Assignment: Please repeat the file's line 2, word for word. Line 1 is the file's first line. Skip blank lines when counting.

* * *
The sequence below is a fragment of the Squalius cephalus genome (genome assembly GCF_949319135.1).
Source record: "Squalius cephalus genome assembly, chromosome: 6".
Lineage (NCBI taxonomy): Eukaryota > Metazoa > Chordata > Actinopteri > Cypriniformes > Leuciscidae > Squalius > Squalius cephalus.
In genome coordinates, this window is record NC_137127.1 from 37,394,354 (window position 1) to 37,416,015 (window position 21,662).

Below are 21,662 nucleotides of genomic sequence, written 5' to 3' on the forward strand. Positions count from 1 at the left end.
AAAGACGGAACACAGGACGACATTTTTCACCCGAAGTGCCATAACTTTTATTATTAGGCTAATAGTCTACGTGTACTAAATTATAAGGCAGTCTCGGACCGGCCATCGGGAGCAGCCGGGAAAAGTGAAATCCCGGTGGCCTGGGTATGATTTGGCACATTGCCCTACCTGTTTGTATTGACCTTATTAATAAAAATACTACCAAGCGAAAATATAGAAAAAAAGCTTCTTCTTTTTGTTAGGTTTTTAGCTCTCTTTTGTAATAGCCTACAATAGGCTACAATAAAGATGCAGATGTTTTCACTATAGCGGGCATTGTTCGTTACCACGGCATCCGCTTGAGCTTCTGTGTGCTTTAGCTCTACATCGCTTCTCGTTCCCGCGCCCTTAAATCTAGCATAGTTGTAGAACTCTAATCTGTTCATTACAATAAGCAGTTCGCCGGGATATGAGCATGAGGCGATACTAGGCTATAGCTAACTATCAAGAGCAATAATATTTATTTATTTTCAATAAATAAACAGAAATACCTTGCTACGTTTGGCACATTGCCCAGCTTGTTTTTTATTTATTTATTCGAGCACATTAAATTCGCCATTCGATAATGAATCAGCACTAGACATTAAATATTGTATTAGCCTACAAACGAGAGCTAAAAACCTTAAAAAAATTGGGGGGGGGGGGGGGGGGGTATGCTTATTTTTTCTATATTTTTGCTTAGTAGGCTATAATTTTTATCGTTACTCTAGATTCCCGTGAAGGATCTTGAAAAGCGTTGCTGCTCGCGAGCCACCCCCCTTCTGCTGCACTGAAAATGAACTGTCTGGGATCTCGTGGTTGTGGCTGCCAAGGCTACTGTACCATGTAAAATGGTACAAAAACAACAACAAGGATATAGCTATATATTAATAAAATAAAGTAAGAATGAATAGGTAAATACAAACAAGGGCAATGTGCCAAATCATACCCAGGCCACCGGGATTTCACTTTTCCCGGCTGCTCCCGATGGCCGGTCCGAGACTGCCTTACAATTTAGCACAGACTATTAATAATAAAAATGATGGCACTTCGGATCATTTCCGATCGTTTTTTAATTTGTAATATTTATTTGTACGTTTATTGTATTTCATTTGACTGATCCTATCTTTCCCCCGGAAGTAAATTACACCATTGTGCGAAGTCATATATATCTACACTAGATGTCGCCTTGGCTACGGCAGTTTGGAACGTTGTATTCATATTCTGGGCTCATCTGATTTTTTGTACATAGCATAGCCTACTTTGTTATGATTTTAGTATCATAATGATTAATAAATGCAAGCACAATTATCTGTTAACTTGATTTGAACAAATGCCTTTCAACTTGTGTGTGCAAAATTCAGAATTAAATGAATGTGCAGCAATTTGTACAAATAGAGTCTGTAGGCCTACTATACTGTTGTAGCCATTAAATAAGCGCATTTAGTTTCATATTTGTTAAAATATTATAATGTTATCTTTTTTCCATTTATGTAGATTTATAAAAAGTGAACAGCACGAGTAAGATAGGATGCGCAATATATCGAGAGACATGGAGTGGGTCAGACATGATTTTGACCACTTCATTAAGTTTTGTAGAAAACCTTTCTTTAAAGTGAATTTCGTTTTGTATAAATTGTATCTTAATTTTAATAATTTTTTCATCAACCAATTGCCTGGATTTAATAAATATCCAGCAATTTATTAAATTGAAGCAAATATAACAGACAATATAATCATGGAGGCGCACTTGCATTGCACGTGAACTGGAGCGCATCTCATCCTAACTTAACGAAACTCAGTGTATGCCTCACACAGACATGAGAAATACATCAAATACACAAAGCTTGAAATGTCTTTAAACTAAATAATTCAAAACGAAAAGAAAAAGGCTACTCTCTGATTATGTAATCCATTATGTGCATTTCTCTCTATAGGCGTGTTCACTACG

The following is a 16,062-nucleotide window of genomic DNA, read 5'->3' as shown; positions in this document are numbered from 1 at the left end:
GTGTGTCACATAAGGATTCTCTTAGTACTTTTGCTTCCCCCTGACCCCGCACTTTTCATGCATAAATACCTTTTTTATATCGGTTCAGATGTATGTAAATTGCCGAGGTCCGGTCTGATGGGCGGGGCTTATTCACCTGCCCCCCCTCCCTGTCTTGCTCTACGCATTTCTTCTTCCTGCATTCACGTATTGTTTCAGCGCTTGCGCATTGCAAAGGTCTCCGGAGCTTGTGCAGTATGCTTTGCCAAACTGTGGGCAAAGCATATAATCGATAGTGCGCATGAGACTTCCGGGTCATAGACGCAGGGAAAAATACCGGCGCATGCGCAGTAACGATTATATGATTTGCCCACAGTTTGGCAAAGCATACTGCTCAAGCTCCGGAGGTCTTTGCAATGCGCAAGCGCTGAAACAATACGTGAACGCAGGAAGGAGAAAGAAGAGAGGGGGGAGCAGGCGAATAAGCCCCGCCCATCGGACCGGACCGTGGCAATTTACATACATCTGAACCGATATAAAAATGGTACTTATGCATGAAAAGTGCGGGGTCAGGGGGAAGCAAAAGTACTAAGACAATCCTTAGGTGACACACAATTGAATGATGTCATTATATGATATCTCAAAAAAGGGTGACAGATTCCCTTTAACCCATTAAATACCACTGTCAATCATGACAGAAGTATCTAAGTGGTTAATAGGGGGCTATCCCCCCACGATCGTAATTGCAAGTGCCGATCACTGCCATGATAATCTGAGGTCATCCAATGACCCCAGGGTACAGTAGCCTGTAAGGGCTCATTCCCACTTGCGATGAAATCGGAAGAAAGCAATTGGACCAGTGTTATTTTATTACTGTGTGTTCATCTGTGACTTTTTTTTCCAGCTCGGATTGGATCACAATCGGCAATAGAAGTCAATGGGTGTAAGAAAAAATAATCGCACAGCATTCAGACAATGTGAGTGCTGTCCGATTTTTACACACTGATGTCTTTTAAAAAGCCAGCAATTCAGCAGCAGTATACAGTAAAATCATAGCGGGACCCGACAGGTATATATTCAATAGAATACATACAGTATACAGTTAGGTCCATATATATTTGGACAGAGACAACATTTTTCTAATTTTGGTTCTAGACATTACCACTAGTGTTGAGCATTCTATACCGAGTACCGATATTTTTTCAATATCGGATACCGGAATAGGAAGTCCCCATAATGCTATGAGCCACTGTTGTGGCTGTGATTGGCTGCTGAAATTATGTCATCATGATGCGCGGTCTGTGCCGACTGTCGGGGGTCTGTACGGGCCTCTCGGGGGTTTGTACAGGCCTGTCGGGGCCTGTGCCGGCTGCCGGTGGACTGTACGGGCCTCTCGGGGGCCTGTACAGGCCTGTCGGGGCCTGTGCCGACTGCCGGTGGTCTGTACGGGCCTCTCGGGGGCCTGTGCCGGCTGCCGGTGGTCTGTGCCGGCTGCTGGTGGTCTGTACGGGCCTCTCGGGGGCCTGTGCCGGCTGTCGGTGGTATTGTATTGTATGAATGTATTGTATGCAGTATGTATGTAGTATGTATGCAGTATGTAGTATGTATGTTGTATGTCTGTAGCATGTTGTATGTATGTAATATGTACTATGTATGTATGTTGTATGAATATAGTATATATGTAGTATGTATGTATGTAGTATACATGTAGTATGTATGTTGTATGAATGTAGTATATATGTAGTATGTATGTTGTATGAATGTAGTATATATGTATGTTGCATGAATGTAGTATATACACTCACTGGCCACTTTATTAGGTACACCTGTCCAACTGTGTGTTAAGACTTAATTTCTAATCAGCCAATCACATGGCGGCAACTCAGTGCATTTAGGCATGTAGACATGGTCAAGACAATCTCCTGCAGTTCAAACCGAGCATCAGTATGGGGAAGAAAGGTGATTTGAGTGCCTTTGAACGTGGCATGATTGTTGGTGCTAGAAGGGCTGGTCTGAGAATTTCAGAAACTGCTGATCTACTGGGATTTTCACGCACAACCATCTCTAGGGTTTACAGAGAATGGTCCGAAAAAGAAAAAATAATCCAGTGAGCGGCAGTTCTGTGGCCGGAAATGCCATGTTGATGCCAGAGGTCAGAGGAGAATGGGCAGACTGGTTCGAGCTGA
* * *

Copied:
Source record: "Squalius cephalus genome assembly, chromosome: 6".